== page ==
Tuesday, September 18, 2012


Imagine having to make an album that you already knew would be considered not as good as its predecessor even before anyone had heard a note?  I mean, how could you follow up the biggest-selling album in history?  Thriller was not just a smash hit, it was largely a critical one as well, and a social one:  it had integrated MTV after all, and the videos created had also placed Jackson at the top of that art form as well.  Most of the bizarre behavior hadn't happened yet, or at least was only chuckle-inducing.  The world was watching intently to see how Jackson could possibly top himself.

Bad turned out to be a very serious attempt by Jackson to prove himself again, to reach yet another record.  There was no cartoon material, such as Thriller's title track.  Instead, he wanted to tackle heavier themes, more in line with Billy Jean, and a good love song would be as light as he would get.  This would be a grown-up disc.  Of course, it would groove as well.  Jackson must have figured he had the kids already, and he'd show everybody else who's bad.

Jackson was also all about hype and drawing attention to himself, and perhaps this worked against the album a bit.  Media stories and pre-internet chatter focused on his look, the biker-chic leather and silver clothes, and his now-obviously lighter skin.  More ink was spent describing the videos than discussing the songs.  See, I'm at it again!  Three paragraphs in, and not a mention of a song on the disc.  Jackson was now selling records because he was famous, always a dicey idea.

Chart records seemed to matter more than the music.  There were five straight #1 singles, but by the forgettable Dirty Diana, a large part of the throng that had bought Thriller had lost interest.  Track-for-track, it didn't have the staying power of Thriller.  Not to say Bad doesn't have its moments.  Lead single I Just Can't Stop Loving You is a fine love ballad.  The Way You Make Me Feel is a great dance track, something at which Jackson continued to excel.  As a big social number, Man In The Mirror is a pretty intelligent way to talk to the masses, and Jackson knew his songs would be scrutinized, and would also affect the way many of his young fans would think.  That alone is big stuff to carry on your shoulders.  No wonder he ended the album with Leave Me Alone, addressing the non-stop paparazzi campaign aimed at him.  But secondary singles (Smooth Criminal) and album cuts (Liberian GIrl, Speed Demon) didn't ignite.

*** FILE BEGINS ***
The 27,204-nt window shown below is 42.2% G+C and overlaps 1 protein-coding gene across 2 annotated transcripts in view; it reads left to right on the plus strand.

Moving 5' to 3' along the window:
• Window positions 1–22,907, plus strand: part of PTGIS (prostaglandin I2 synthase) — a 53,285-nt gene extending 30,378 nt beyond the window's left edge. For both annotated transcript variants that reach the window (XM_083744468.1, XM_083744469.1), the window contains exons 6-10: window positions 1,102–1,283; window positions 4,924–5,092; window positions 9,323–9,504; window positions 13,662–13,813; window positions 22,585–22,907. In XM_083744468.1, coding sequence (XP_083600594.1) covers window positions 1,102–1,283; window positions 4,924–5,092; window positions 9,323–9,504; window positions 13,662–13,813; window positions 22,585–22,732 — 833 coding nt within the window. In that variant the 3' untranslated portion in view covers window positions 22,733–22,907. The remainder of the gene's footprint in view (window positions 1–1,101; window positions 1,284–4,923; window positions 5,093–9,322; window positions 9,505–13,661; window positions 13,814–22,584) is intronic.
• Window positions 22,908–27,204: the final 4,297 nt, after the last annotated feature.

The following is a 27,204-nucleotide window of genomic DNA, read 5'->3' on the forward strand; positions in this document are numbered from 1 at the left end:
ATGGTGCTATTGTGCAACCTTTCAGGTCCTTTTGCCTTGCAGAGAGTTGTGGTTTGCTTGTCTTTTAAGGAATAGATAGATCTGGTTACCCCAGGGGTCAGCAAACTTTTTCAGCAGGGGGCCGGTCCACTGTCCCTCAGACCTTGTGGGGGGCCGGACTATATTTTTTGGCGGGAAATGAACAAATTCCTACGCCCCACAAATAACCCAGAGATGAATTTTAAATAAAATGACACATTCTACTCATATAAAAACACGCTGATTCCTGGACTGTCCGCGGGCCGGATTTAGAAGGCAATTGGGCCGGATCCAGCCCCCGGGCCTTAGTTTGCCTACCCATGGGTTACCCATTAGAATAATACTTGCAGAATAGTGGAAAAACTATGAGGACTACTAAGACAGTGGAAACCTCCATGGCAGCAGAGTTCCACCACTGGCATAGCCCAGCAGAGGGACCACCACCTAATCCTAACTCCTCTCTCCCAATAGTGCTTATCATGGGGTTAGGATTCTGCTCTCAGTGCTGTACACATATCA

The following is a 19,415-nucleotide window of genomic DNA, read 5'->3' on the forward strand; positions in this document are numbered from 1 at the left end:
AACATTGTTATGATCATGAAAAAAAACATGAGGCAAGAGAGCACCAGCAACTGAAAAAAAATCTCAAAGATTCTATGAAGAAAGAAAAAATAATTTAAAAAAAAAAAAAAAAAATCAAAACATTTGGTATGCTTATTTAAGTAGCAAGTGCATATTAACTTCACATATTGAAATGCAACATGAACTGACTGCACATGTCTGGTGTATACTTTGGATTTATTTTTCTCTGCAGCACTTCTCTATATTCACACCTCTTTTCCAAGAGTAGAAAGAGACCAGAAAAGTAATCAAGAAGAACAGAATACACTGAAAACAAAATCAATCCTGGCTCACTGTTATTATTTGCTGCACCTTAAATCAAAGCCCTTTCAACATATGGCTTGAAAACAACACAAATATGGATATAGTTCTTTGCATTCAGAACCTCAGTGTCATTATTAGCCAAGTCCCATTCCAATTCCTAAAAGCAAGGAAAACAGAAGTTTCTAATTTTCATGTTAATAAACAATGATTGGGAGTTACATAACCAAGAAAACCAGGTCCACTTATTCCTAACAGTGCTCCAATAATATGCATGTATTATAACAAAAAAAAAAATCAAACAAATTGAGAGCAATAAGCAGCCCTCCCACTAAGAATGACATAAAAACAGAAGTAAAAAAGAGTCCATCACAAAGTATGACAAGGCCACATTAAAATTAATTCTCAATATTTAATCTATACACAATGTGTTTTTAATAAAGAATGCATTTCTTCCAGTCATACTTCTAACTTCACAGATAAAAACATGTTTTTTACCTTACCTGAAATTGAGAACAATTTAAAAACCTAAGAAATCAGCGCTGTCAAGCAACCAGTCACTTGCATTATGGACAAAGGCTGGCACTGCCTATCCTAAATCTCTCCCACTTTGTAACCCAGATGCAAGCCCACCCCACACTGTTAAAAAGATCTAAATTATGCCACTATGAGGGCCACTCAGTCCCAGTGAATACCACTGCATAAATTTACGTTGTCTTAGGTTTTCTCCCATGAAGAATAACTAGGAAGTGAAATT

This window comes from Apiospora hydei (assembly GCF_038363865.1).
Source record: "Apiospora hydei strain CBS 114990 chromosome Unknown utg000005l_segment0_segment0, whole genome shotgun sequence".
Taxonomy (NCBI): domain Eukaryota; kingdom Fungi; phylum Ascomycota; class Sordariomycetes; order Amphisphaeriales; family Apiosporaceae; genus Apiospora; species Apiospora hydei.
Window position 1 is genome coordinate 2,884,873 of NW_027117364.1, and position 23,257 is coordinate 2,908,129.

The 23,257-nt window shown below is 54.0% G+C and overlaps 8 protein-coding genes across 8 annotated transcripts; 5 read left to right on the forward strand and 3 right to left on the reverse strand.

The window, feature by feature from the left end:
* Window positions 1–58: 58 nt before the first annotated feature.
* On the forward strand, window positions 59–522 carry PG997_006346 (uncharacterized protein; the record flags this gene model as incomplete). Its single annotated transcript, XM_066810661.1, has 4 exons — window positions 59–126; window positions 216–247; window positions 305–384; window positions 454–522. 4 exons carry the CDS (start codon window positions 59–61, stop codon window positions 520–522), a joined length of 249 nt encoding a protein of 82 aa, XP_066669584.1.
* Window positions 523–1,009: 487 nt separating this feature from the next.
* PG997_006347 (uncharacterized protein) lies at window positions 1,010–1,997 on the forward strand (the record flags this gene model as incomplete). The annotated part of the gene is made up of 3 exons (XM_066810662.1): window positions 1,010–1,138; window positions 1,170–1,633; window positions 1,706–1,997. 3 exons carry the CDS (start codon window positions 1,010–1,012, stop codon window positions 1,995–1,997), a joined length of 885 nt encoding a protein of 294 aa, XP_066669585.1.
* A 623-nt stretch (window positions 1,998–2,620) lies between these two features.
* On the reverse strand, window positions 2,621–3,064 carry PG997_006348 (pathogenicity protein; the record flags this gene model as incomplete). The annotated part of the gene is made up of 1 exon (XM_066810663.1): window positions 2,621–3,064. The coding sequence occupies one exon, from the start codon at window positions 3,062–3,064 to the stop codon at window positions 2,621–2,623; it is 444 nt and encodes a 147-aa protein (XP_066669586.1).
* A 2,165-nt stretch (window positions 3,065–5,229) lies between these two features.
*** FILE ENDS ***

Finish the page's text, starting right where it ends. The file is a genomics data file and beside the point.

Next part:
This anniversary edition contains a complete second disc of demos cuts, remixes, and for those linguists, Spanish and French versions of I Just Can't Stop Loving You.  Those are surplus, but the remixes of Bad are pretty good, probably micro-managed by Micheal although Afrojack was supposed to be in charge.  The bulk of the disc is made up of eight polished demos, six of them previously unheard, and none of them on the album.  The way Jackson made demos was how most people made final masters, so these are almost-complete new songs.  Yet the lyric concepts weren't there, and he knew it;  these were made really well, but made to be taken to a further collaborative stage, with producer Quincy Jones for instance, to discuss, and in some cases, stay on the shelf for now, or even completely reject.  The big find is called Song Groove, but is also known as Abortion Papers.  Jackson was trying to take on another controversial subject in the same way he'd done with Billy Jean, keeping the beat without taking sides or preaching.  He had the storyline, and the music, just not the final lyrics.  Its an interesting way to hear works-in-progress, and there's some good music here, but without the final words, they leave you empty.  I can't see people playing these more than a couple of times.  I'd rather hear an acoustic guitar demo of something, but that's not the way Jackson worked.

In the end, Jackson tried very very hard to come up with the songs, the videos, the image, everything.  But guess what?  Bad wasn't as good as Thriller, and you can't follow-up the biggest-selling album in history.  Jackson was perceived as trying to do just that, and hyping it up when it wasn't as big.  Ultimately, that hurt.

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